Worldwide, we are facing a joint crisis in science and expertise. This has led some observers to speak of a post-factual democracy – with Brexit and the rise of Donald Trump the results.

Today, the scientific enterprise produces somewhere in the order of 2m papers a year, published in roughly 30,000 different journals. A blunt assessment has been made that perhaps half or more of all this production “will not stand the test of time”.

Meanwhile, science has been challenged as an authoritative source of knowledge for both policy and everyday life, with noted major misdiagnoses in fields as disparate as forensics, preclinical and clinical medicine, chemistry, psychology and economics.

Perhaps nutrition is the field most in the spotlight. It took several decades for cholesterol to be absolved and for sugar to be re-indicted as the more serious health threat, thanks to the fact that the sugar industry sponsored a research program in the 1960s and 1970s, which successfully cast doubt on the hazards of sucrose – while promoting fat as the dietary culprit.

Destructive trend

We think of science as producing truths about the universe. Triumphs of science, like the recent confirmation of the existence of gravitational waves and the landing of a probe on a comet flying around the sun, bring more urgency to the need to reverse the present crisis of confidence in other areas of the scientific endeavour.

Science is tied up with our ideas about democracy – not in the cold war sense of science being an attribute of open democratic societies, but because it provides legitimacy to existing power arrangements: those who rule need to know what needs to be done, and in modern society this knowledge is provided by science. The science-knowledge-power relationship is one of the master narratives of modernity, whose end was announced by philosopher Jean-François Lyotard four decades ago. The contemporary loss of trust in expertise seems to support his views.

Still, techno-science is at the heart of contemporary narratives: the convictions that we will innovate our way out of the economic crisis, overcome our planetary boundaries, achieve a dematerialised economy, improve the fabric of nature, and allow universal well-being.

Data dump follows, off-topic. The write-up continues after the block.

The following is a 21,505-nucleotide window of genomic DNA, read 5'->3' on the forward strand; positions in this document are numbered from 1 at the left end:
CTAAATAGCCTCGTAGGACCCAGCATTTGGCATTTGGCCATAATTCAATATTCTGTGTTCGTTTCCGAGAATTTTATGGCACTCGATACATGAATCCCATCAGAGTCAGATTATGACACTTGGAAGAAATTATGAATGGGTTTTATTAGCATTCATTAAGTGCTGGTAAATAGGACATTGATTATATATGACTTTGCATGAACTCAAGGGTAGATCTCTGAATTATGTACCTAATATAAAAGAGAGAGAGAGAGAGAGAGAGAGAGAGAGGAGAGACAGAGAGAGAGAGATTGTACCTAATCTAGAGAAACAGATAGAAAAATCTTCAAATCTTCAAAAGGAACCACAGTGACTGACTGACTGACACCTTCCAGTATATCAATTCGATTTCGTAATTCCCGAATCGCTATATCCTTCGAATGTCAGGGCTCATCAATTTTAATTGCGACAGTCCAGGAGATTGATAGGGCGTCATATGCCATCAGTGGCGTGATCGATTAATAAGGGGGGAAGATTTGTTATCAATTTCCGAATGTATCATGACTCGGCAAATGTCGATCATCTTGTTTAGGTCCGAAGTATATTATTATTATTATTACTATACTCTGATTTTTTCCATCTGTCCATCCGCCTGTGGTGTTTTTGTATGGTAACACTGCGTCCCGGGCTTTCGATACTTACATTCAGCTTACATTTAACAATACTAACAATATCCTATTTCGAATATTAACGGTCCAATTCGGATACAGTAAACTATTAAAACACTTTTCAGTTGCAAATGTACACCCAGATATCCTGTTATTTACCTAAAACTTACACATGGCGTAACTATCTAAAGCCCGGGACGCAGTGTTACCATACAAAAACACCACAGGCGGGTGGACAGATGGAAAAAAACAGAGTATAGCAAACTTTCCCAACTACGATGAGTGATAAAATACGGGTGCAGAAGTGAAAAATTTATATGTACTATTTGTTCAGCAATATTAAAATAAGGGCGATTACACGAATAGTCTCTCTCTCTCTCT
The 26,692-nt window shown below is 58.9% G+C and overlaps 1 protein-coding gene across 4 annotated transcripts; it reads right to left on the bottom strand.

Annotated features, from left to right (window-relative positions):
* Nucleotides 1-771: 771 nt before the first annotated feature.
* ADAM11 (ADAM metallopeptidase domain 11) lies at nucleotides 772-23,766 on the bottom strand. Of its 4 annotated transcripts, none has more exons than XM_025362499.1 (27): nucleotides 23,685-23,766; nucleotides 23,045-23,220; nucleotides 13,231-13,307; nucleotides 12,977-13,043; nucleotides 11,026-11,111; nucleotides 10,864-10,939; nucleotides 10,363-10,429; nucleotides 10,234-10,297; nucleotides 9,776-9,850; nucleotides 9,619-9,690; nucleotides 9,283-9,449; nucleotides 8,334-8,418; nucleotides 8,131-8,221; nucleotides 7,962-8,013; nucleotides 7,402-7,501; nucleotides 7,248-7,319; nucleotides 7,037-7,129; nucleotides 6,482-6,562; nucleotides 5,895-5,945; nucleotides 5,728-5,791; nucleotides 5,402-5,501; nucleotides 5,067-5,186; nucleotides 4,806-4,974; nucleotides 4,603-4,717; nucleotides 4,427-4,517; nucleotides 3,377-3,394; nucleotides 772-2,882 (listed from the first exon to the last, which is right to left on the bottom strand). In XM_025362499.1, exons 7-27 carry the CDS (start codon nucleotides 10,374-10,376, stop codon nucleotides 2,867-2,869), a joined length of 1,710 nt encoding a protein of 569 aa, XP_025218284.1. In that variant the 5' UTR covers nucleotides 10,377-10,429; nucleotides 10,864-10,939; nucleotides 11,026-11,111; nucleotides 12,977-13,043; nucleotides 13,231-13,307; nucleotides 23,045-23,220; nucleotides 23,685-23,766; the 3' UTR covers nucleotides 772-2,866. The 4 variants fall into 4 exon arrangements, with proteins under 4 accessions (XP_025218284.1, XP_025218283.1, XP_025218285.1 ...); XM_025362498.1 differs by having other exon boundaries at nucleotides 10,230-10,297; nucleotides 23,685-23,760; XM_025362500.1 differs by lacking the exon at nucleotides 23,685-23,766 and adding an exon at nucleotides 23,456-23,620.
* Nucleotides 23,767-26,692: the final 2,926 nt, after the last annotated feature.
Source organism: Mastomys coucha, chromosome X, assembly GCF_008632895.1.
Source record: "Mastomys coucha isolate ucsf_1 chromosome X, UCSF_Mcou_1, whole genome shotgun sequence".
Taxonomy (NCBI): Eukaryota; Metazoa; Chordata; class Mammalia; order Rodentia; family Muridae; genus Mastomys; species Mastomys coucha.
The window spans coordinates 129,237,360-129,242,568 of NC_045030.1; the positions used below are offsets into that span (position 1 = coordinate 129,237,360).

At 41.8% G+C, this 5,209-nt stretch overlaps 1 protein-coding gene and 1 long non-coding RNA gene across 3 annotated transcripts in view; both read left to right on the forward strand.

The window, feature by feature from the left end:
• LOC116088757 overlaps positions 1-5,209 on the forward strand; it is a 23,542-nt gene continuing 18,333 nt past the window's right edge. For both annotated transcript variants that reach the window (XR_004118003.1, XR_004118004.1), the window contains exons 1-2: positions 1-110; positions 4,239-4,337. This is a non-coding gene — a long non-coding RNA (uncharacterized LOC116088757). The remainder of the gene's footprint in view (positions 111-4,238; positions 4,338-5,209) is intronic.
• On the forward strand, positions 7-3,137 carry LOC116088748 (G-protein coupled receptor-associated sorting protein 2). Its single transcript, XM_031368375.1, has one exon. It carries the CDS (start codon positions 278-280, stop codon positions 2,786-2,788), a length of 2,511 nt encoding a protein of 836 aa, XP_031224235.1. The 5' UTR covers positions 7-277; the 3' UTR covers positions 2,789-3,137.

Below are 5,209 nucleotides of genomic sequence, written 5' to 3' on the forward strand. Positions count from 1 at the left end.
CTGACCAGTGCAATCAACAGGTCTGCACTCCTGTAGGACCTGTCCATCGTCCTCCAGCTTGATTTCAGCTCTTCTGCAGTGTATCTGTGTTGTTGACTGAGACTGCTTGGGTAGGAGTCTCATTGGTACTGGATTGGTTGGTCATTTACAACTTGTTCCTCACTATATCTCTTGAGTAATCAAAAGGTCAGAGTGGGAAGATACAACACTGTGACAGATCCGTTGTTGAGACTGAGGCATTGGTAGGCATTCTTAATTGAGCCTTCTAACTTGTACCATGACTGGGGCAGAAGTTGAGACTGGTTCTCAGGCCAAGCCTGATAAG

The appeal of reassuring narratives about our future depends on our trust in science, and the feared collapse of this trust will have far-reaching consequences.

The cult of science is still adhered to by many. Most of us need to believe in a neutral science, detached from material interests and political bargaining, capable of discovering the wonders of nature. For this reason, no political party has so far argued for a reduction in science funding on the basis of the crisis in science, but this threat could soon materialise.

Landing Philae on a comet was no mean feat.
DLR German Aerospace Center Follow, CC BY

The crisis we saw coming

The crisis in science is not a surprise – some scholars of history and philosophy of science had predicted it four decades ago.

Derek de Solla Price, the father of scientometrics – literally the scientific study of science – feared the quality crisis. He noted in his 1963 book, Little Science, Big Science, that the exponential growth of science might lead to saturation, and possibly to senility (an incapacity to progress any further). For contemporary philosopher Elijah Millgram, this disease takes the form of disciplines becoming alien to one another, separated by different languages and standards.

Jerome R Ravetz noted in 1971 that science is a social activity, and that changes in the social fabric of science – once made up of restricted clubs whose members were linked by common interests and now a system ruled by impersonal metrics – would entail serious problems for its quality assurance system and important repercussions for its social functions.

Ravetz, whose analysis of science’s contradictions has continued to the present day, noted that neither a technical fix would remedy this, nor would a system of enforced rules. Scientific quality is too delicate a matter to be resolved with a set of recipes.

A perfect illustration of his thesis is the recent debate about the P value – commonly used in experiments to judge the quality of scientific results. The inappropriate use of this technique has been strongly criticised, provoking alarm – and statements of concern – at the highest levels in the profession of statistics. But no clear agreement has been reached on the nature of the problem, as shown by the high number of critical comments in the ensuing debate.

Philip Mirowski’s recent book offers a fresh reading of the crisis in terms of the commercialisation of science’s production. Scientific research deteriorates when it is entrusted to contract research organisations, working on a short leash held by commercial interests.

The present trajectory will result in an impasse in many areas of science, where it may become impossible to sort out the good papers from the bad.

See me after class.